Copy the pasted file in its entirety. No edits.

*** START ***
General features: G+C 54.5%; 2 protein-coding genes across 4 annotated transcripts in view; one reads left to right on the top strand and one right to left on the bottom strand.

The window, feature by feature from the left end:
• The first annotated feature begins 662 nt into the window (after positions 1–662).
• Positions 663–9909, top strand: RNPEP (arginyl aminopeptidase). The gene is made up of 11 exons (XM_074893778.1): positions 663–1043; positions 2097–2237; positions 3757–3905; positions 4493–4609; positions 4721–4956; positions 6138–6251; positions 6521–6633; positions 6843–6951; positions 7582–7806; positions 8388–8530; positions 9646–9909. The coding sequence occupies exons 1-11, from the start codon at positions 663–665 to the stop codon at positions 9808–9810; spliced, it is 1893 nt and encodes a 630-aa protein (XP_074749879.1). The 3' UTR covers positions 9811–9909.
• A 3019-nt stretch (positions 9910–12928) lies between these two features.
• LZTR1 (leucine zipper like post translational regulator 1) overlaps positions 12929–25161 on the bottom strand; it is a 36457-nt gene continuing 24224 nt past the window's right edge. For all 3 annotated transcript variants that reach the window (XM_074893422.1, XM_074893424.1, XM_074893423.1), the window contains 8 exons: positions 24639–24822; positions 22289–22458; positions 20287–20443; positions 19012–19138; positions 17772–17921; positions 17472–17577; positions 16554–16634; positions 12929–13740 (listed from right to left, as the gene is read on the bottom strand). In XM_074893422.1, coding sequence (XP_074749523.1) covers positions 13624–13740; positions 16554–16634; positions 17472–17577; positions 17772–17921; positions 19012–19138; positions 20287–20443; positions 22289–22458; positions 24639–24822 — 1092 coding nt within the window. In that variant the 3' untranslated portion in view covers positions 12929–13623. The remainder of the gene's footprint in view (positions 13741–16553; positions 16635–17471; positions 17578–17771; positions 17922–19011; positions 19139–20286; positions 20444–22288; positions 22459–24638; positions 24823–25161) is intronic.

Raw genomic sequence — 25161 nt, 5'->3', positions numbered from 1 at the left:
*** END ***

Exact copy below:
General features: G+C 54.5%; 2 protein-coding genes across 4 annotated transcripts in view; one reads left to right on the top strand and one right to left on the bottom strand.

The window, feature by feature from the left end:
• The first annotated feature begins 662 nt into the window (after positions 1–662).
• Positions 663–9909, top strand: RNPEP (arginyl aminopeptidase). The gene is made up of 11 exons (XM_074893778.1): positions 663–1043; positions 2097–2237; positions 3757–3905; positions 4493–4609; positions 4721–4956; positions 6138–6251; positions 6521–6633; positions 6843–6951; positions 7582–7806; positions 8388–8530; positions 9646–9909. The coding sequence occupies exons 1-11, from the start codon at positions 663–665 to the stop codon at positions 9808–9810; spliced, it is 1893 nt and encodes a 630-aa protein (XP_074749879.1). The 3' UTR covers positions 9811–9909.
• A 3019-nt stretch (positions 9910–12928) lies between these two features.
• LZTR1 (leucine zipper like post translational regulator 1) overlaps positions 12929–25161 on the bottom strand; it is a 36457-nt gene continuing 24224 nt past the window's right edge. For all 3 annotated transcript variants that reach the window (XM_074893422.1, XM_074893424.1, XM_074893423.1), the window contains 8 exons: positions 24639–24822; positions 22289–22458; positions 20287–20443; positions 19012–19138; positions 17772–17921; positions 17472–17577; positions 16554–16634; positions 12929–13740 (listed from right to left, as the gene is read on the bottom strand). In XM_074893422.1, coding sequence (XP_074749523.1) covers positions 13624–13740; positions 16554–16634; positions 17472–17577; positions 17772–17921; positions 19012–19138; positions 20287–20443; positions 22289–22458; positions 24639–24822 — 1092 coding nt within the window. In that variant the 3' untranslated portion in view covers positions 12929–13623. The remainder of the gene's footprint in view (positions 13741–16553; positions 16635–17471; positions 17578–17771; positions 17922–19011; positions 19139–20286; positions 20444–22288; positions 22459–24638; positions 24823–25161) is intronic.

Raw genomic sequence — 25161 nt, 5'->3', positions numbered from 1 at the left: